So, I go back into the woods in a raincoat and jeans carrying a bag of Pedialyte solution, a syringe with a baby bottle nipple secured with a bread bag twisty tie, and gloves. It's raining softly and the woods is in a full burgeoning green. I am alone and scared and praying that the mother had come back for him. But she didn't, because there he is, curled up on my sweatshirt, his fur undulating with breath. I circle him a few times and he rouses, backs away from me, growling. I try to assess whether this is erratic behavior or just fear. I have rabies on the brain. I position the nipple near his mouth and squirt it. This pisses him off. I try again and get some in his mouth. Mosquitoes are biting me mercilessly, through my jeans, on my fingers and face. One last squirt and the nipple pops off. It starts to rain. He growls and I jump. I am doing him no good whatsoever. I leave him downtrodden, a failure.
That night I go to a dinner for adjunct professors and meet up with my friend Joanne. I am so despondent about the baby raccoon and the fate I bequeathed him, I just mope at the table and talk to no one but her. I share my endeavors with Joanne and she tells me her own raccoon story. I take it as a sign.
Joanne had come to know a raccoon couple who lived in an old rotted-out tree in the conservation land behind her house. They were her neighbors. She saw them from time to time, gathering food. Knowing full well that raccoons were vulnerable to rabies, she tried to get a vaccine for them, but no one was willing to help her do this, because the vaccine was produced in Vermont and she was living in Massachusetts. So the raccoons both contracted the disease. One of them died instantly and the other came to her door, looking for her, as if he were a friend in distress. She was powerless and had no choice to call animal control. The officer secured the raccoon and kicked him into a cage. "Don't worry. It will be destroyed tonight," he said. "It's a living being," Joanne said to me in the parking lot before we parted ways. "Where's the compassion?"
I thought about this; I thought about the value of a raccoon's life. Is it a precious life or is it a dispensable, subordinate life? Most people would think it's a subordinate life and be on their way. It has a smaller brain; it isn't as intelligent as a human. Well, human beings can be pretty dumb, especially when it comes to nuclear weapons. It takes a significant lack of foresight to construct even one nuclear weapon because nuclear weapons are like termites: if you've got one, there will be others and before you know it, you have an arsenal that can destroy the planet ten times over.
Speaking of intelligence, raccoons are climbing the evolutionary ladder fast. They are naturally more intelligent than other mammals because they spend nearly a year living with their mothers; animals that spend a long period of time with their mothers are smarter. Also, there is a link between an animal's ability to manipulate objects and its intelligence. Their hand-like paws can manipulate food sources quite deftly; this is an evolutionary adaptation from prowling around river beds and reaching into the mud for food. Raccoons are now successfully living in cities with Toronto being the city with the highest raccoon population. It is a fact that city raccoons have different brain structures than country raccoons and that these city raccoons are becoming smarter. In fact, we are making them smarter with our different security devices to deter them from food sources; they are outwitting us and debunking our contraptions. These clever raccoons survive and pass that gene of cleverness on and the rest is history.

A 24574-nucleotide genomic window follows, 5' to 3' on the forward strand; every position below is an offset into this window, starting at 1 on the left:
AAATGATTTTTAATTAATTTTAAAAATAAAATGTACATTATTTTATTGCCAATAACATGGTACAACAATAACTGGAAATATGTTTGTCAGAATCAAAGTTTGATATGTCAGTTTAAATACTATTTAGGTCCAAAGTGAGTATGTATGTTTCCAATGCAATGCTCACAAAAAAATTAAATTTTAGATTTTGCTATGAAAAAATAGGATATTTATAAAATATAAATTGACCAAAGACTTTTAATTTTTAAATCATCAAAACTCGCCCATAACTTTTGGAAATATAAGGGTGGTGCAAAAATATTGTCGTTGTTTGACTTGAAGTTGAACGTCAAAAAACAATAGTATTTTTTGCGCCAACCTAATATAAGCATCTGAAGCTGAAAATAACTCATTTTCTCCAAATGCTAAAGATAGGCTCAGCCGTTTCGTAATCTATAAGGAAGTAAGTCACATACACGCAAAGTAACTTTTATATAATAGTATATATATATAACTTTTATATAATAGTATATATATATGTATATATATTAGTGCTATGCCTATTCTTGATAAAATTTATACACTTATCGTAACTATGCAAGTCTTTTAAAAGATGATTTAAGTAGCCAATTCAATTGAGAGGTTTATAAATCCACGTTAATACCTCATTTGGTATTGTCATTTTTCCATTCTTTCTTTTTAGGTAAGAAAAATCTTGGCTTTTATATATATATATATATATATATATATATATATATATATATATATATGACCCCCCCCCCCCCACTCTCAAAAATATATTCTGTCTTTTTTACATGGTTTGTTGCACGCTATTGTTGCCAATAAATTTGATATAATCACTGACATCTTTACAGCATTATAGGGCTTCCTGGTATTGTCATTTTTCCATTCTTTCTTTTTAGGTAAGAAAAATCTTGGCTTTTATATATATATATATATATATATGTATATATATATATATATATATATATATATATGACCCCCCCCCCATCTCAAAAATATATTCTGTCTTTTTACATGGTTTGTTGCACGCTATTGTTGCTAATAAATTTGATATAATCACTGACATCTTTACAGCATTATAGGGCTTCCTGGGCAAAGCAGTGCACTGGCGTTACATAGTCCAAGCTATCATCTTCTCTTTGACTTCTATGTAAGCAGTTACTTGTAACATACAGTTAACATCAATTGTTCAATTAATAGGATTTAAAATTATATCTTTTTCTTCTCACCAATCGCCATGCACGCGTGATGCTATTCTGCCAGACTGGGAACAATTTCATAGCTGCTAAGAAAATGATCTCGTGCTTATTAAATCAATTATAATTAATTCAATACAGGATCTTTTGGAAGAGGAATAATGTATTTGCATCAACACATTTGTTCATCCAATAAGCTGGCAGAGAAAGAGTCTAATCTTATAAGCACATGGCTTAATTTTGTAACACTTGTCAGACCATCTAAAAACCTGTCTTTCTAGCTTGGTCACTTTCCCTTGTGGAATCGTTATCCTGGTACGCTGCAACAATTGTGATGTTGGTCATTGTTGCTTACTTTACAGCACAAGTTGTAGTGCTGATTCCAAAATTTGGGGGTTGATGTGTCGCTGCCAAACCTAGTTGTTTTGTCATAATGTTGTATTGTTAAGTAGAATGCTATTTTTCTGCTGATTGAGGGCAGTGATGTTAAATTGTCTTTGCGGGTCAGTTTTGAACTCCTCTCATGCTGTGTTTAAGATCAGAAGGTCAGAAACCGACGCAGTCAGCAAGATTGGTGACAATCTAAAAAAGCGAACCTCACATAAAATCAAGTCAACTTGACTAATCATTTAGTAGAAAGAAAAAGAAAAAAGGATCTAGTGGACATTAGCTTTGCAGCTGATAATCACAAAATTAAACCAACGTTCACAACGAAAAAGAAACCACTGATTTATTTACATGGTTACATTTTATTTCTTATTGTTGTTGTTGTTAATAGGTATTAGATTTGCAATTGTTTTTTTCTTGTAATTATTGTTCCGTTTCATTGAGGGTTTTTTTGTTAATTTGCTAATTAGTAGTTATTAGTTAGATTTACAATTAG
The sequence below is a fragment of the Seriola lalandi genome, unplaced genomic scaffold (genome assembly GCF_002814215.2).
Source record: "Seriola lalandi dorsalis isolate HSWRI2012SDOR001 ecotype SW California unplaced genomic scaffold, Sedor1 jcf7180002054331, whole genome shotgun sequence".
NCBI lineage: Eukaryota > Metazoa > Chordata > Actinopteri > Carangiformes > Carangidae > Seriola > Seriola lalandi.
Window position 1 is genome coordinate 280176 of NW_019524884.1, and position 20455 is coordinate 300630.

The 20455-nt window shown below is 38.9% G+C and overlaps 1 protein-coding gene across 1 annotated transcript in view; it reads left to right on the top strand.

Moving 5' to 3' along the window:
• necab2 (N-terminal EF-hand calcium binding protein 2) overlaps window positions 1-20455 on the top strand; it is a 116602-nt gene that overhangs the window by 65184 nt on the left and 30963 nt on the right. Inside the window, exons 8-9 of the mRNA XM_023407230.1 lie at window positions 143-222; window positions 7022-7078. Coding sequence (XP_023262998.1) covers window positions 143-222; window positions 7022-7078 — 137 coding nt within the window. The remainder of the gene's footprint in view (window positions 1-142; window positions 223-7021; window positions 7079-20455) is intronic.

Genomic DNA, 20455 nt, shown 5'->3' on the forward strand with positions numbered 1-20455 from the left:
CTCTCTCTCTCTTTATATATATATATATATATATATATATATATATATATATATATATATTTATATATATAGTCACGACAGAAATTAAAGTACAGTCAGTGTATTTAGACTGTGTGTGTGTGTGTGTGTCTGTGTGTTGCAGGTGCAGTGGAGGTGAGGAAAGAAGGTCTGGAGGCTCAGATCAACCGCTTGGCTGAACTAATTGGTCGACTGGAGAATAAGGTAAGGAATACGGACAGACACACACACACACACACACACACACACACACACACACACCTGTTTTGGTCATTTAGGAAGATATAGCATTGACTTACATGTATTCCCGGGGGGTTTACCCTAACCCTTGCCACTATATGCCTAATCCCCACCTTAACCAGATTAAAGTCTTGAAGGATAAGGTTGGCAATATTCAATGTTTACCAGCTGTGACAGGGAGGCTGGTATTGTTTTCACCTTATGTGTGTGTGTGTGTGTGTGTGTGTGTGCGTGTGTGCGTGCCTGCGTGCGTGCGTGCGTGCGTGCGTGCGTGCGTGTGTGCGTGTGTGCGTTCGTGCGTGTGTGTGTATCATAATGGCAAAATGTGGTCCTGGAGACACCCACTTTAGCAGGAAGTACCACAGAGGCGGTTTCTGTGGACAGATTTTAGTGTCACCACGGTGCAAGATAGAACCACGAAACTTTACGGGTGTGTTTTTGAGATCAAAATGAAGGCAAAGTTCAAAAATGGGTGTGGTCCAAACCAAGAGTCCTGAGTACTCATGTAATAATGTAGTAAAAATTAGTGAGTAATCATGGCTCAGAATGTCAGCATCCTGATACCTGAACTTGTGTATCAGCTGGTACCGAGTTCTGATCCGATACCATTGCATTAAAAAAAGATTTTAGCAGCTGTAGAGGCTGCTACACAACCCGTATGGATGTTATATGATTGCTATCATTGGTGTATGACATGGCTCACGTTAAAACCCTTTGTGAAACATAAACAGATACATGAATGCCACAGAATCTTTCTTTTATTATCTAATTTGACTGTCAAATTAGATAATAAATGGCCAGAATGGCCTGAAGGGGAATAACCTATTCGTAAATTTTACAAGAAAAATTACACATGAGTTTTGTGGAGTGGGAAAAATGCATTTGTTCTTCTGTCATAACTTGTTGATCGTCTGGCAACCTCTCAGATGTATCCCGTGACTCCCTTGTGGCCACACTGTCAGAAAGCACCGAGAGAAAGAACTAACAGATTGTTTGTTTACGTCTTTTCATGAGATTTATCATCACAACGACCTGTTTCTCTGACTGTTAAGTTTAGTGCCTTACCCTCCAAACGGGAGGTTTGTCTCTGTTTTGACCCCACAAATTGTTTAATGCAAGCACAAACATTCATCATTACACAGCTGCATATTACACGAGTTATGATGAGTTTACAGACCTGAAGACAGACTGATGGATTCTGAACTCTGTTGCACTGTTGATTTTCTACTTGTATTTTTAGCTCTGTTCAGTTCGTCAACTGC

I am determined not to let the raccoon die. That night, after the dinner, I go to Pet Life in Danvers and buy a bottle feeder and kitten replacement formula, the next best thing to raccoon milk. I tell the woman at the counter that I am going to feed a baby raccoon, but we are deathly afraid of one another. She cheers me on. "You can do it," she says. "Everything's going to be all right." She had rescued all sorts of animals, raccoons, skunks, birds. I tell her he's plump, but the vet tech said he could be sick with rabies. She shakes her head, as if she knows all the hullabaloo about rabies and raccoons and doesn't buy it. "They don't get sick as much as you think." I ask her if I could bring the raccoon to her the next day, if I am having trouble feeding him, and she gives me her hours. "Sure," she says, "I'll get it down 'em." I leave feeling hopeful.
The next morning I wake at 6:30, dress myself in jeans, a sweatshirt, a raincoat, boots and stock my bag with a hand towel, Pedialyte, the bottle feeder, the syringe and gloves. I douse myself with Off and take Josie with me for moral support, packing three tennis balls to distract her. We enter the woods and the air is musty and humid. We walk toward the tree with the black gash and when we are close, I tie up Josie and leave her with her balls. I carry my bag over to the raccoon, who is there again, curled up on my sweatshirt. I put the bottle of milk near his nose, and he perks up. I wrap him in the hand towel and take him in my hands and offer him the milk. He coos and chirps. He tries to grasp the bottle with his hands. At one point, he even purrs. I can feel his feisty heart thumping between my fingers; he is light, barely a pound. It is just like holding a kitten, a thing with paper bones and air for muscles. But that thumping heart, it tells me he wants to live. I get some milk down him and it starts to rain, so I pack him into the reusable shopping bag with the towel and sweatshirt and take him home.
I found a wildlife rehabilitator in Wrenthan through Tufts Wildlife Clinic. These people are hardcore animal lovers, real Saint Francis types. He's doing fine now, I hear, and nursing like a champ.
I'm not sure where this love for animals comes from; perhaps my paternal grandmother, who once found a baby bird and nursed it back to health by feeding it spaghetti and meatballs. Or perhaps I've just had my fill of suffering. Thich Nhat Hanh says "suffering is always there, around us and inside us, and we have to find ways that alleviate the suffering and transform it into well-being and peace." In this world where suffering, like water, is the path of least resistance, I want to be the pump. You don't see water flowing uphill; it flows downhill. In order for water to flow uphill, you need to add energy, a pump. This will get the water to people on higher ground. In order to combat suffering, you need a spiritual pump; you need to exert your own time and energy to bring well-being.